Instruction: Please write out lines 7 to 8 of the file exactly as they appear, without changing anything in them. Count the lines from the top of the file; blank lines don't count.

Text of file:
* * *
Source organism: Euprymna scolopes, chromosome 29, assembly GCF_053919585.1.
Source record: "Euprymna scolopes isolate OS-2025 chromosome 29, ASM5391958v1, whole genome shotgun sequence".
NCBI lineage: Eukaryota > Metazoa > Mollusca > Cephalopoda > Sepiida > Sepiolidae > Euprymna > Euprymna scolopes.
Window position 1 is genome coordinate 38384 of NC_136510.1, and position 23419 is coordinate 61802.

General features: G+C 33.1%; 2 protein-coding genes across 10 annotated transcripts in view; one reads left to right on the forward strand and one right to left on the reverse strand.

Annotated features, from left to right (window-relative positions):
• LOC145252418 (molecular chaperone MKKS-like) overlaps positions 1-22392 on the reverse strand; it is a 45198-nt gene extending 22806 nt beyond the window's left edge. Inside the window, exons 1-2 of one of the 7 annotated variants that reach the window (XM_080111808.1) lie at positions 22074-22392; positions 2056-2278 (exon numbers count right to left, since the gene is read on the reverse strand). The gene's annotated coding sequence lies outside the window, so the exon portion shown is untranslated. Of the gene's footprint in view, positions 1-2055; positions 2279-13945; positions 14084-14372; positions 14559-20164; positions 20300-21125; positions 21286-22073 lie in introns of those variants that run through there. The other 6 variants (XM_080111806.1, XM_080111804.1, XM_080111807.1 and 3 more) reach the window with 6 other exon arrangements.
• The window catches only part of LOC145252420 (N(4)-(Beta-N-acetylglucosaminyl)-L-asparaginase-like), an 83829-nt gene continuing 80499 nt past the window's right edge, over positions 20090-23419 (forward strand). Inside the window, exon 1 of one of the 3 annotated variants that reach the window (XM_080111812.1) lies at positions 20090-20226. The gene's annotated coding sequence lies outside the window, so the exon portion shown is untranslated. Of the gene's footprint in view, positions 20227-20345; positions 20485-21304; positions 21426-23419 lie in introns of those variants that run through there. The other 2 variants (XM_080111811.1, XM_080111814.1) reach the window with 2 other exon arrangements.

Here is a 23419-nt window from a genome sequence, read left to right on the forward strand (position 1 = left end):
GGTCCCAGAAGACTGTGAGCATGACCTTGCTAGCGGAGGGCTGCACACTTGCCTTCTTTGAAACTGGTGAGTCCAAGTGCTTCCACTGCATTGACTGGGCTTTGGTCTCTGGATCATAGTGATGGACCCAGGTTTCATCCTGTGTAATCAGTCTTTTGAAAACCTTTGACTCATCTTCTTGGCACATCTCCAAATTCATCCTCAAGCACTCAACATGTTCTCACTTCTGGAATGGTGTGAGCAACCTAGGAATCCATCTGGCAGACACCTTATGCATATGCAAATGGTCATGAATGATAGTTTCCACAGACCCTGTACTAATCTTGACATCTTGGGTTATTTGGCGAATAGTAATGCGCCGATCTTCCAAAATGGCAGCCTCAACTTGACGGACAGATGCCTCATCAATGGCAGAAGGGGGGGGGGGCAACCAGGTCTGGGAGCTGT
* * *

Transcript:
• LOC145252418 (molecular chaperone MKKS-like) overlaps positions 1-22392 on the reverse strand; it is a 45198-nt gene extending 22806 nt beyond the window's left edge. Inside the window, exons 1-2 of one of the 7 annotated variants that reach the window (XM_080111808.1) lie at positions 22074-22392; positions 2056-2278 (exon numbers count right to left, since the gene is read on the reverse strand). The gene's annotated coding sequence lies outside the window, so the exon portion shown is untranslated. Of the gene's footprint in view, positions 1-2055; positions 2279-13945; positions 14084-14372; positions 14559-20164; positions 20300-21125; positions 21286-22073 lie in introns of those variants that run through there. The other 6 variants (XM_080111806.1, XM_080111804.1, XM_080111807.1 and 3 more) reach the window with 6 other exon arrangements.
• The window catches only part of LOC145252420 (N(4)-(Beta-N-acetylglucosaminyl)-L-asparaginase-like), an 83829-nt gene continuing 80499 nt past the window's right edge, over positions 20090-23419 (forward strand). Inside the window, exon 1 of one of the 3 annotated variants that reach the window (XM_080111812.1) lies at positions 20090-20226. The gene's annotated coding sequence lies outside the window, so the exon portion shown is untranslated. Of the gene's footprint in view, positions 20227-20345; positions 20485-21304; positions 21426-23419 lie in introns of those variants that run through there. The other 2 variants (XM_080111811.1, XM_080111814.1) reach the window with 2 other exon arrangements.